Opinion / Editorial: Reforming the ed. funding? | Editorial

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But anyway, the result affected the students and their ability to pay.

The majority of four-year public college graduates (57%) leave with student loan debt, according to the ERN, and a quarter owe more than $ 50,000.

It’s worse in historic black universities, where about 90% of graduates leave with student loan debt. Half owe more than $ 40,000.

Heavy student debt has become a national problem. The pervasive nature of the problem tells us that Virginia is not unique in its inability to find a solution, but that does not relieve the Commonwealth of the moral responsibility to try.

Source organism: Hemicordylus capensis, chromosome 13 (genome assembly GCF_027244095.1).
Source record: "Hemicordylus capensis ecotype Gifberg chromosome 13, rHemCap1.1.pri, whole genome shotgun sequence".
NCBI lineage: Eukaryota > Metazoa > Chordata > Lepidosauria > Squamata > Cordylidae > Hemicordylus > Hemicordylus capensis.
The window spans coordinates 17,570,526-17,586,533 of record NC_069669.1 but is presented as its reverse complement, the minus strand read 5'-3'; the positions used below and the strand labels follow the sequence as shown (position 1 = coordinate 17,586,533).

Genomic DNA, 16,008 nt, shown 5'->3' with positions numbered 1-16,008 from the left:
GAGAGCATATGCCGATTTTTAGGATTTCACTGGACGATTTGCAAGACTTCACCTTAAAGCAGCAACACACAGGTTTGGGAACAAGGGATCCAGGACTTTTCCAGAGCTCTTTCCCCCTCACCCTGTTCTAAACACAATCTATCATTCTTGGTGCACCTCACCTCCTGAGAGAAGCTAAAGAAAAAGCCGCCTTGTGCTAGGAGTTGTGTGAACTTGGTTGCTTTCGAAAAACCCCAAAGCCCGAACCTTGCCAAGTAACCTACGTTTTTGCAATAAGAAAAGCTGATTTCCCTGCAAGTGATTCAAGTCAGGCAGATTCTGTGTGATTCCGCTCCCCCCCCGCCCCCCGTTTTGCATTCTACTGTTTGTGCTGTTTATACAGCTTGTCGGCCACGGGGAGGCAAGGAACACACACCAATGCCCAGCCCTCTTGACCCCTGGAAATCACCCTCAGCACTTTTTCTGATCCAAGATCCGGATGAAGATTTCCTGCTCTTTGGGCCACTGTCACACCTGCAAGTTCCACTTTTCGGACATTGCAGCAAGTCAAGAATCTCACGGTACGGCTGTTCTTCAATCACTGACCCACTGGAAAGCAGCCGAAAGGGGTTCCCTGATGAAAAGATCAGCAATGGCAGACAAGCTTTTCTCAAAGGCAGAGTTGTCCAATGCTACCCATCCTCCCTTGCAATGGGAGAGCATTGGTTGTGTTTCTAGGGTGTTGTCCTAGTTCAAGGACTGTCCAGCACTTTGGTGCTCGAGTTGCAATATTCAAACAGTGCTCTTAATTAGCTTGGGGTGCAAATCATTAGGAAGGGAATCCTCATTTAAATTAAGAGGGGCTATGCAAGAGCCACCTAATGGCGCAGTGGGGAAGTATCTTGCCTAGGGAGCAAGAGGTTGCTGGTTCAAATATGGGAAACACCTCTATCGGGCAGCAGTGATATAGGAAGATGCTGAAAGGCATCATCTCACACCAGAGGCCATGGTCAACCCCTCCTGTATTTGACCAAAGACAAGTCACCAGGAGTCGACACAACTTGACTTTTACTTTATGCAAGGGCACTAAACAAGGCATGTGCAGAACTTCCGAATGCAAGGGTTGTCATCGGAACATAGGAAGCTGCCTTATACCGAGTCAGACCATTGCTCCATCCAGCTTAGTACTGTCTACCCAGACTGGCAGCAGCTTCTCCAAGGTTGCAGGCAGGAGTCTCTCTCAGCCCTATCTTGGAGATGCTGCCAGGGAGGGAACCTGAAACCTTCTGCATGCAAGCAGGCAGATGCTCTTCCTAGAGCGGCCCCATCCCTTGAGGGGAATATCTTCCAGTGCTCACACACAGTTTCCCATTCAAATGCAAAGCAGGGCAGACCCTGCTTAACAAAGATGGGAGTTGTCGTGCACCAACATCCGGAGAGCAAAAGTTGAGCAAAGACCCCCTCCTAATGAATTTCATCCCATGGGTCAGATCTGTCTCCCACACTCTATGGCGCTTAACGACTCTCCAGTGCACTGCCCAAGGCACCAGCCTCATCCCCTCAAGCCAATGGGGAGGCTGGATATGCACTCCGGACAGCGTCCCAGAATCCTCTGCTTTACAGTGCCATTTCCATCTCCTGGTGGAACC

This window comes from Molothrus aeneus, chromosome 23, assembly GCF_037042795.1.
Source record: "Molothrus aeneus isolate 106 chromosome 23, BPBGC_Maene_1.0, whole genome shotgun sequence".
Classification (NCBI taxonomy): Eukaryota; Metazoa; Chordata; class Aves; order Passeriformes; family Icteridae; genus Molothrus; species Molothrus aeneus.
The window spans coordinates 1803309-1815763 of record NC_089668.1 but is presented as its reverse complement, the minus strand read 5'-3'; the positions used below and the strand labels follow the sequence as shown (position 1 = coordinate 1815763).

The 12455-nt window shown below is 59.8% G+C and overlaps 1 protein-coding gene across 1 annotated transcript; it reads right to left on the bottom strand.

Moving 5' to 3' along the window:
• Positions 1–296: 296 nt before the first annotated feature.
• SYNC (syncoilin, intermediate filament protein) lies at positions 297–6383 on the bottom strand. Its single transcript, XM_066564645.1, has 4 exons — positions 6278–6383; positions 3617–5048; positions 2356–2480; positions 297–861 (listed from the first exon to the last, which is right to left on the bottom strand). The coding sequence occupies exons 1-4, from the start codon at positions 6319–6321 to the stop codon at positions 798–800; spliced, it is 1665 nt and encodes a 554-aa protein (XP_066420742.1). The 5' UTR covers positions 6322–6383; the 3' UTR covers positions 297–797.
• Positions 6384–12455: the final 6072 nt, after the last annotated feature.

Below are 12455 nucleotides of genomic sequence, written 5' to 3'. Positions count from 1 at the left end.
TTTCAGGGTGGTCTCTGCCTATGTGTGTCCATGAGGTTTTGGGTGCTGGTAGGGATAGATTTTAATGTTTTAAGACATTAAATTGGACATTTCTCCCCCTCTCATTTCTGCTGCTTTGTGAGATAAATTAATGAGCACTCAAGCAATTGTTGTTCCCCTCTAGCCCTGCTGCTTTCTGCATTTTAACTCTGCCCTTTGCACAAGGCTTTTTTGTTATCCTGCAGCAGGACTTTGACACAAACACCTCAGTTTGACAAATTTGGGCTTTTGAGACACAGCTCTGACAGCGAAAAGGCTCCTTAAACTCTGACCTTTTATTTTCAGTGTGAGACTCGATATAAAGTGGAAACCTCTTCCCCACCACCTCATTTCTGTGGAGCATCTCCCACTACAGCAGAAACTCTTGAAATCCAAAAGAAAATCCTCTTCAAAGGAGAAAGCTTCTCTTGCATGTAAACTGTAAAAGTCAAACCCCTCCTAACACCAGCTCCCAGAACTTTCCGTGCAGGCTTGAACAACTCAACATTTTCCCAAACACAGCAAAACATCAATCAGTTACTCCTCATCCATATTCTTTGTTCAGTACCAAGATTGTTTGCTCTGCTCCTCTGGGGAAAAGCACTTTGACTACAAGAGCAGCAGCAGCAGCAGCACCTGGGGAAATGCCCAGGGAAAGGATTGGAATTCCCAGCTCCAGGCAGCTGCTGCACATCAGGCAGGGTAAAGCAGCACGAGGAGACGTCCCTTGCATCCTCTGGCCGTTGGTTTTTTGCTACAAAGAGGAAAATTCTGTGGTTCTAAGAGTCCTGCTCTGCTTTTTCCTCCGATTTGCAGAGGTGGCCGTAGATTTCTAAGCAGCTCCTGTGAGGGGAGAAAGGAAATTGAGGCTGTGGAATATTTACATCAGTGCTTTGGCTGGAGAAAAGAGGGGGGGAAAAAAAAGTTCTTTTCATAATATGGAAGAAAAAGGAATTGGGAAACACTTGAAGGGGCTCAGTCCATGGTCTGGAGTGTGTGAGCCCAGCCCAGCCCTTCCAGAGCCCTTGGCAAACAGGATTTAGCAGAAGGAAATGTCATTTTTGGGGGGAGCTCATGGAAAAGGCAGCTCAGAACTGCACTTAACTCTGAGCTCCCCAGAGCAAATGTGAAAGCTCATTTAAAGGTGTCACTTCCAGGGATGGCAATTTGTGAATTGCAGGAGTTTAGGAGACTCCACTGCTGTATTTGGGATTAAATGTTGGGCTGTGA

The ERN’s position is that Virginia would do better to transfer funds from wealthy or unproductive schools to those that successfully serve a higher percentage of low-income students.

It is a worthwhile debate.

The ERN’s strongest evidence is its statistic showing Liberty University cut state aid to private schools by 25% in 2019 – despite a six-year graduation rate of just 47 %. If Liberty can’t graduate a higher percentage of students, it may not be worthy of this funding.

But, then, Virginia’s aid to private colleges and universities is currently not based on need or merit.


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